The central theme of “The Secular Gospel of Sophia,” can be paraphrased as “have faith, but leave room for a little doubt.” The dark force in the novel is not religion or power, but certainty.
Perhaps the most defining trait of our species is our collective ability to believe in artificial realities. There is no other species that is able to develop and believe in elaborate stories that become the basis for behavior up to and including self-sacrifice. Our laws are not natural laws. They are concepts we agree upon in order to live in a complex society. They require human force and intervention at every step in the process, from the legislators to the judges to the police to the attorneys to the juries and jailors. They have power because we believe they have power and we believe they have power at least in part because it is too frightening to believe that they do not. If the collective belief in the existence and validity of laws ceases, the laws end with the loss of belief.
The same is not true of natural laws. Society does not have to believe in gravity for gravity to operate upon the physical world. Society does not have to believe there are evolutionary processes at work for evolutionary processes to continue apace. Society does not have to believe that mankind is causing the climate of the planet to change for the change to continue. But if society at once and en masse loses faith in a political structure, a legal system, or a set of religious beliefs, the subject government, laws, or religion will not last long. There is not enough force to sustain adherence to an artificial reality once belief in that reality is lost, particularly when the population from which the enforcers (police, priests, soldiers, etc.) are culled has lost faith in the validity of the reality they are called upon to enforce.
This uniquely human ability to believe in artificial realities is responsible for everything that sets us apart from the rest of the animal kingdom. We do not have the strength of a mammoth, the deadly natural attributes of a sabre toothed tiger or the brain size of a Neanderthal. Yet these other species could not survive their encounters with us. Why? Author Yuval Noah Harari posits that the reason has to do with homo sapiens’ ability to believe in imagined realities and thereby organize and cooperate in much larger numbers than any other species. This theory has power and logic.
Perhaps it is because so much of our existence depends upon continued belief in artificial realities that many of us crave certainty more than anything else. We tell ourselves that we desire love or peace or immortality. Yet the human need for certainty is so strong that it will lead some people to kill or die to prove that they have it.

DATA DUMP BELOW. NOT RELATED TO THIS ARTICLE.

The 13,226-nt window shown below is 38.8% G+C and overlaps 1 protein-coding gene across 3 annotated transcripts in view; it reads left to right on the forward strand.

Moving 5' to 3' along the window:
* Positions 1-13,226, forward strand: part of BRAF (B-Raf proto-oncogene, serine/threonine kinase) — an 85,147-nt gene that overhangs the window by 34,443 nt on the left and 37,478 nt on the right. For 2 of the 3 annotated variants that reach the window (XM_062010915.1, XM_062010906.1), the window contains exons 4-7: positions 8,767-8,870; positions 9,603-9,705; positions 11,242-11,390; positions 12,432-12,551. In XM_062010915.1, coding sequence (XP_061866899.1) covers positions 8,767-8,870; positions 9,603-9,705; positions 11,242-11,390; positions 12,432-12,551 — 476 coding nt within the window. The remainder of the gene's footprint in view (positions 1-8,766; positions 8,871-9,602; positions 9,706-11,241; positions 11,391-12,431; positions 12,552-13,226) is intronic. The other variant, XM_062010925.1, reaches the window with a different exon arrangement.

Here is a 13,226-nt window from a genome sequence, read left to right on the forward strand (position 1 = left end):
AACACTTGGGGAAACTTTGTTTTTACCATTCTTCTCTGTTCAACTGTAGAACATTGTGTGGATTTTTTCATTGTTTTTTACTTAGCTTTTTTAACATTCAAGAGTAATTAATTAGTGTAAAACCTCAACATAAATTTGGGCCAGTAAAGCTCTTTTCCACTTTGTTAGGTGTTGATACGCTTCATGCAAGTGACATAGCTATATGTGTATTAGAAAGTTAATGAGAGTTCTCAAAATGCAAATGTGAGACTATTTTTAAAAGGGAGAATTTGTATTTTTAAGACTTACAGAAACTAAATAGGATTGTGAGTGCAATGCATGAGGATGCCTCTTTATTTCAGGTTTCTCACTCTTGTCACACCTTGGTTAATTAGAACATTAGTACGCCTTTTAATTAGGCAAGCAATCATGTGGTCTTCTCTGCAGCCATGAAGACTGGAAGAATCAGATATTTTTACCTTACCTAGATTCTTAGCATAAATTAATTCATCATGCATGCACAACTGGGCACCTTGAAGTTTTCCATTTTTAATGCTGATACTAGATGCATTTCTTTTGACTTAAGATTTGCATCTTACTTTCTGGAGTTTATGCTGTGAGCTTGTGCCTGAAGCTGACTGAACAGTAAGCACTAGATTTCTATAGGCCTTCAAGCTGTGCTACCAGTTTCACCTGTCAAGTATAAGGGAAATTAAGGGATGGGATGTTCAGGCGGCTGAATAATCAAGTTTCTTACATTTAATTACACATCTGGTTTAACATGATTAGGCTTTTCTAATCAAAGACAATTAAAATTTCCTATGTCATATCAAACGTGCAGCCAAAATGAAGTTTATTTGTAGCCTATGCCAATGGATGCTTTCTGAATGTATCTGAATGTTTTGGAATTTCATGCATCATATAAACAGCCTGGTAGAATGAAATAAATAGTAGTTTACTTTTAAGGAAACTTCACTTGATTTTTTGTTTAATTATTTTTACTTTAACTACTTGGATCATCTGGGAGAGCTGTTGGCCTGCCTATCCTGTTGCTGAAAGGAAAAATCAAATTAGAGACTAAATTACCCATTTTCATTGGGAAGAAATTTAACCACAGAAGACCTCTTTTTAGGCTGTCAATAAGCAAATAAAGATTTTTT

As Earth’s most sentient creatures we grow into an awareness that is more expansive than is necessary for the survival of other species. Our need for society probably stems from the fact that we are more naturally prey than predators. Our ability to reason, mimic and learn allows us to build and improve upon the discoveries of our ancestors. Eventually humans discovered that diversity and specialization of talents among the individuals made the entire tribe stronger. The construction of imagined realities (common legends and myths) allowed cooperation on a scale greater than the clan or tribe models of our most immediate relatives. Slowly, villages, cities and civilizations were built.
From the moment we descended from the trees or crawled out of the caves the human race has been engaged in a continuous high wire act. The natural world was filled with wonder, mystery and danger. What caused storms, droughts, earthquakes? What provided for life-giving rain, bountiful harvests, and adequate supplies of game? What withheld these necessities? Catastrophe was always imagined and often realized. We explained these things to ourselves and attempted to affect them by discovering spirits and gods that had power over the workings of the natural world and acted upon the natural world with something approaching human capriciousness. Our ancestors imagined that offerings pleased or assuaged the anger of these spirits so we burned food that could have nourished the hungry or wantonly sacrificed beasts and even our own sons and daughters for the imagined delight of these imagined beings. It was our existential need to explain the unknown that led us to form these beliefs and do these acts and it was the development of these beliefs that allowed us to act cooperatively to conquer continents, extinguish some life forms and domesticate others, and build cities and armies and empires.